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World & Nation

Images from the front lines of Tijuana’s deadly drug war

TIJUANA, BAJA CALIF. -- MONDAY, DECEMBER 31, 2018: Paramedics with Tijuana Cruz Roja transport a man
Paramedics with Tijuana Red Cross prepare to transport a shooting victim to Tijuana General Hospital.
(Gary Coronado / Los Angeles Times)

A record 2,518 people were killed in Tijuana in 2018, making it one of the most violent cities in the world.

The killings are overwhelming the city’s paramedics, law enforcement authorities and workers at the overcrowded morgue, where at times bodies have ended up stacked on the floor.

Driving the violence is an entirely different kind of drug war from the one immortalized in films and narcocorridos.

While in the past the violence was driven by cartel battles over lucrative drug trafficking routes to the United States, now low-level dealers are dying for control of the city's growing local drug market.

Officials say one drug is to blame: Crystal meth.

Mexicans started producing cristal en masse after it became difficult to make in the United States because of increased regulation of the precursor chemicals.

After the Sept. 11 terrorist attacks, increased border security made it harder for cartels to move drugs across the border, so they began paying local gang affiliates in Tijuana in drugs, which ended up on the street. The flood of cheap drugs has created a brutal marketplace, where users are killed for not paying dealers, and dealers are killed for selling on the wrong block.

“We’re at war,” said Jesus Escajadillo, a medical examiner at Tijuana’s morgue. “We are living through a civil war.”

Tijuana Red Cross paramedic
Residents watch Tijuana Red Cross paramedics give medical attention to two men who were shot. Gary Coronado / Los Angeles Times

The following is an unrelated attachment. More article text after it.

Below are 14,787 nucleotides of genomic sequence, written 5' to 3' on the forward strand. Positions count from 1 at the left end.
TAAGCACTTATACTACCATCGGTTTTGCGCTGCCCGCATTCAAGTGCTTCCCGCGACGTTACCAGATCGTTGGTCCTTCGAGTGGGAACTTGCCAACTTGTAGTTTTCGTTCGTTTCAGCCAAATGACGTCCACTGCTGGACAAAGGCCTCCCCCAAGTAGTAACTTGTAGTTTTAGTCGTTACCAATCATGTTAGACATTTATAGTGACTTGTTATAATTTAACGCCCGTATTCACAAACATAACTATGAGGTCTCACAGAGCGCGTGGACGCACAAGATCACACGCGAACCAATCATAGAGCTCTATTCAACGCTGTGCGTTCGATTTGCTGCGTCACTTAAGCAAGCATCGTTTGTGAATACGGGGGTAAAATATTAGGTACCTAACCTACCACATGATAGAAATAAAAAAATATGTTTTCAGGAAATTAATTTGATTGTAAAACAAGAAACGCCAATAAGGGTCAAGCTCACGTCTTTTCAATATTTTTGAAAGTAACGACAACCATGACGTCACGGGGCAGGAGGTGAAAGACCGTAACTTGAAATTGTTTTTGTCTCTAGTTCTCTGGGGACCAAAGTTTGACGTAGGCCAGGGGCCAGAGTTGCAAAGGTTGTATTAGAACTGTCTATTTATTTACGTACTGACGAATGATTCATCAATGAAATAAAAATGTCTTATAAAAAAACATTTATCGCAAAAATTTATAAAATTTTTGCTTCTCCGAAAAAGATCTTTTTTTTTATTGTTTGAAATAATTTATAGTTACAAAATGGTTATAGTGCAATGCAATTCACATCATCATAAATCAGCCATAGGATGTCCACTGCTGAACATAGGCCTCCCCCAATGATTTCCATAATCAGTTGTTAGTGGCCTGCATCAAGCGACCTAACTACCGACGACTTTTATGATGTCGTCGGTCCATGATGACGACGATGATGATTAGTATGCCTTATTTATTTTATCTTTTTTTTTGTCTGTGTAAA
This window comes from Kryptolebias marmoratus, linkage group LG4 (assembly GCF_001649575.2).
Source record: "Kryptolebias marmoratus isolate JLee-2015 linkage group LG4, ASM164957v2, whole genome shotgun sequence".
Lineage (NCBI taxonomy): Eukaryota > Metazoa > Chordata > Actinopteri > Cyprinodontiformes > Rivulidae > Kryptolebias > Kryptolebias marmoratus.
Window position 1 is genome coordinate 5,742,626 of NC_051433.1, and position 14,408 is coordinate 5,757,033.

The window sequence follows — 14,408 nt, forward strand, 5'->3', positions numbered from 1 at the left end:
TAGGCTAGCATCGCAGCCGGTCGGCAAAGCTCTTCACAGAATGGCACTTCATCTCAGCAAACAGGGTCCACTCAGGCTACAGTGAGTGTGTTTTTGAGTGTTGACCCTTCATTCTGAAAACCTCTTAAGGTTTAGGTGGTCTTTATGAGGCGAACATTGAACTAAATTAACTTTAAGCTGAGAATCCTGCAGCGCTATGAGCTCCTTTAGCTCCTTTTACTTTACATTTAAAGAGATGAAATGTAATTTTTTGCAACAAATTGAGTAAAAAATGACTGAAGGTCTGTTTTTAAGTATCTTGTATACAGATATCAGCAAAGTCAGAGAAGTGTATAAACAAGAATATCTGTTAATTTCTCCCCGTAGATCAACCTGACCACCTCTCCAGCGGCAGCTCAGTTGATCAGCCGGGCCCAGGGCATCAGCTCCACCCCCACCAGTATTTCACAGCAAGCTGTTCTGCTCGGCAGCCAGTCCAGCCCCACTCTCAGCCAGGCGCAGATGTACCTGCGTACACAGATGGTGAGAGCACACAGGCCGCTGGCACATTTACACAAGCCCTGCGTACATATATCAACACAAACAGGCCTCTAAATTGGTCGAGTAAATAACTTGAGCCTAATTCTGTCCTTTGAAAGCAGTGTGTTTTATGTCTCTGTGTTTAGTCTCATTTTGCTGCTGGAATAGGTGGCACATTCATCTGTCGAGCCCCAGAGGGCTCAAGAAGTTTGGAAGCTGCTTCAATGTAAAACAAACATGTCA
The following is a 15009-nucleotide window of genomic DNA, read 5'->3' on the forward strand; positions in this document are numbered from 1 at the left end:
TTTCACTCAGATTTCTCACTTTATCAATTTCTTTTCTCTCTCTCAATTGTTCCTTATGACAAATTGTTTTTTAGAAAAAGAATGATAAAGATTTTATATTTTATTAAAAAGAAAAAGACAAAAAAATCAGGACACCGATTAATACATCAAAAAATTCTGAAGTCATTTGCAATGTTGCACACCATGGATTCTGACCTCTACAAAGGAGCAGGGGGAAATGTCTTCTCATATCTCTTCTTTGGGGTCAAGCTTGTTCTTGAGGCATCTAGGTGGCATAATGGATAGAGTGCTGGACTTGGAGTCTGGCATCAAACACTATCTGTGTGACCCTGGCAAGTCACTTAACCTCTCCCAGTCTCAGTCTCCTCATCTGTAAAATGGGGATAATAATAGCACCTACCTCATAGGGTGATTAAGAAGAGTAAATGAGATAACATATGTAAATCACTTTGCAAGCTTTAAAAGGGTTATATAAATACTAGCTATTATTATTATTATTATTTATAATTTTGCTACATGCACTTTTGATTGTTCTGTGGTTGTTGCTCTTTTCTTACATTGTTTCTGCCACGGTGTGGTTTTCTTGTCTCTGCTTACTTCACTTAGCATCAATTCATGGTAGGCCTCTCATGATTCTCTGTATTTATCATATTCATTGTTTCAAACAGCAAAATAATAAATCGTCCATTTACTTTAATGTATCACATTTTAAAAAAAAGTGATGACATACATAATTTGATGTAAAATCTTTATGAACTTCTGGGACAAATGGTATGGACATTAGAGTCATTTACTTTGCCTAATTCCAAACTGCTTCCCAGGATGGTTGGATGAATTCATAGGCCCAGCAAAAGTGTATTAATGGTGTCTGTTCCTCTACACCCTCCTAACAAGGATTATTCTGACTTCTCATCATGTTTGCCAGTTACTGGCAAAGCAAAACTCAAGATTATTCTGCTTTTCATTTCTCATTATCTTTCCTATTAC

Tijuana shooting
Tijuana Red Cross paramedics and police officers work at the scene of a homicide where a man around 28 was shot five times. Gary Coronado / Los Angeles Times
Tijuana shooting victim
Tijuana Red Cross workers take away Abel Arenas Enriquez, 55, who was shot four times, twice in the back and once in each arm. Gary Coronado / Los Angeles Times
Tijuana morgue
Technician Abraham Fierro puts the body of a man of about 60 into a refrigeration unit to await an autopsy in the morgue in Tijuana. Gary Coronado / Los Angeles Times
Tijuana homicide
The body of a man shot execution style awaits an autopsy. Gary Coronado / Los Angeles Times
Tijuana police
A specialized Tijuana City police unit frisks people for drugs and firearms along Calle Coahuila in the rough red-light district of colonia Zona Norte. Gary Coronado / Los Angeles Times
Tijuana police
A specialized Tijuana City police unit checks people for drugs and guns at the Norteno Bar in the red-light district. Gary Coronado / Los Angeles Times
Tijuana police
Tijuana municipal police investigate a homicide. Gary Coronado / Los Angeles Times
Tijuana bullets
Bullets removed from homicide victims are put in labeled bags at the Medical Forensic Service morgue in Tijuana. Gary Coronado / Los Angeles Times
Tijuana mourners
Bertha Peña, 59, right, with daughter Dulce Noriega, left, weeps for son Rafael Noriega Peña, 40, at Funeraria Martinez in Tijuana. Rafael, a father of five, was found dead in his room off the back of his mother's house with five gunshot wounds. Gary Coronado / Los Angeles Times
Bertha Pena (tilde over the n), 59, shown with grand
Bertha Peña, 59, with granddaughter Michel Noriega, weeps for her slain son Rafael Noriega Peña in Tijuana. Gary Coronado / Los Angeles Times
Baja California state police
Baja California state police investigate the killing of a man who was shot in Tijuana. Gary Coronado / Los Angeles Times

Gary.Coronado@latimes.com

@gary_coronado


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